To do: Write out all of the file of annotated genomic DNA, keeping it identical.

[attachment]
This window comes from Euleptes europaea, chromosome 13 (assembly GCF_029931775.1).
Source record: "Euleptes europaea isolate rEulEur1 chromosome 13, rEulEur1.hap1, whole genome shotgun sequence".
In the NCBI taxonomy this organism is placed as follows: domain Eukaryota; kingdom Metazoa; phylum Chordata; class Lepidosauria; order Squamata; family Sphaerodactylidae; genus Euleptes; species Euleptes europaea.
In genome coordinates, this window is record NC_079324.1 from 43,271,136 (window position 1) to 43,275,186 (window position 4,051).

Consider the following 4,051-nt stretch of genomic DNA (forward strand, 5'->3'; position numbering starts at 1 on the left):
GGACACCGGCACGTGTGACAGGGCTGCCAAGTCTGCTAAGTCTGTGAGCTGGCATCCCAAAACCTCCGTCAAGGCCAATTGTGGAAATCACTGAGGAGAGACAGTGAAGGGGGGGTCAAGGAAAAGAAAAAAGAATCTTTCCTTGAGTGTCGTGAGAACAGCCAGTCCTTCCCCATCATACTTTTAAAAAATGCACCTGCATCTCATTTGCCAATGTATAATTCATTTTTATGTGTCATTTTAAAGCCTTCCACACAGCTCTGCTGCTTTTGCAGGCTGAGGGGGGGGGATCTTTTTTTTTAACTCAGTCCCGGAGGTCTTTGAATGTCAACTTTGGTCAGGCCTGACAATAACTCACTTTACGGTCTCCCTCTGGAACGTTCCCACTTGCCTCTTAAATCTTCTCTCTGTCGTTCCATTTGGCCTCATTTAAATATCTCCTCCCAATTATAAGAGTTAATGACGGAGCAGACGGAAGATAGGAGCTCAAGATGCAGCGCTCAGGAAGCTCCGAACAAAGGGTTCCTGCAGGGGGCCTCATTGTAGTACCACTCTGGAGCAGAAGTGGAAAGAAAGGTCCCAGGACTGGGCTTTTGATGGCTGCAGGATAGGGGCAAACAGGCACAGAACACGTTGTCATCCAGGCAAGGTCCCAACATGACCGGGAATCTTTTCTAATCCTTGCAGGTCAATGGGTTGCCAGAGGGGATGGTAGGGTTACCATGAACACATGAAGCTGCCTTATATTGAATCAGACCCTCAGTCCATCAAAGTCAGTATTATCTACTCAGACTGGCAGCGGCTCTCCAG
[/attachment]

This window comes from Euleptes europaea, chromosome 13 (assembly GCF_029931775.1).
Source record: "Euleptes europaea isolate rEulEur1 chromosome 13, rEulEur1.hap1, whole genome shotgun sequence".
In the NCBI taxonomy this organism is placed as follows: domain Eukaryota; kingdom Metazoa; phylum Chordata; class Lepidosauria; order Squamata; family Sphaerodactylidae; genus Euleptes; species Euleptes europaea.
In genome coordinates, this window is record NC_079324.1 from 43,271,136 (window position 1) to 43,275,186 (window position 4,051).

Consider the following 4,051-nt stretch of genomic DNA (forward strand, 5'->3'; position numbering starts at 1 on the left):
GGACACCGGCACGTGTGACAGGGCTGCCAAGTCTGCTAAGTCTGTGAGCTGGCATCCCAAAACCTCCGTCAAGGCCAATTGTGGAAATCACTGAGGAGAGACAGTGAAGGGGGGGTCAAGGAAAAGAAAAAAGAATCTTTCCTTGAGTGTCGTGAGAACAGCCAGTCCTTCCCCATCATACTTTTAAAAAATGCACCTGCATCTCATTTGCCAATGTATAATTCATTTTTATGTGTCATTTTAAAGCCTTCCACACAGCTCTGCTGCTTTTGCAGGCTGAGGGGGGGGGATCTTTTTTTTTAACTCAGTCCCGGAGGTCTTTGAATGTCAACTTTGGTCAGGCCTGACAATAACTCACTTTACGGTCTCCCTCTGGAACGTTCCCACTTGCCTCTTAAATCTTCTCTCTGTCGTTCCATTTGGCCTCATTTAAATATCTCCTCCCAATTATAAGAGTTAATGACGGAGCAGACGGAAGATAGGAGCTCAAGATGCAGCGCTCAGGAAGCTCCGAACAAAGGGTTCCTGCAGGGGGCCTCATTGTAGTACCACTCTGGAGCAGAAGTGGAAAGAAAGGTCCCAGGACTGGGCTTTTGATGGCTGCAGGATAGGGGCAAACAGGCACAGAACACGTTGTCATCCAGGCAAGGTCCCAACATGACCGGGAATCTTTTCTAATCCTTGCAGGTCAATGGGTTGCCAGAGGGGATGGTAGGGTTACCATGAACACATGAAGCTGCCTTATATTGAATCAGACCCTCAGTCCATCAAAGTCAGTATTATCTACTCAGACTGGCAGCGGCTCTCCAG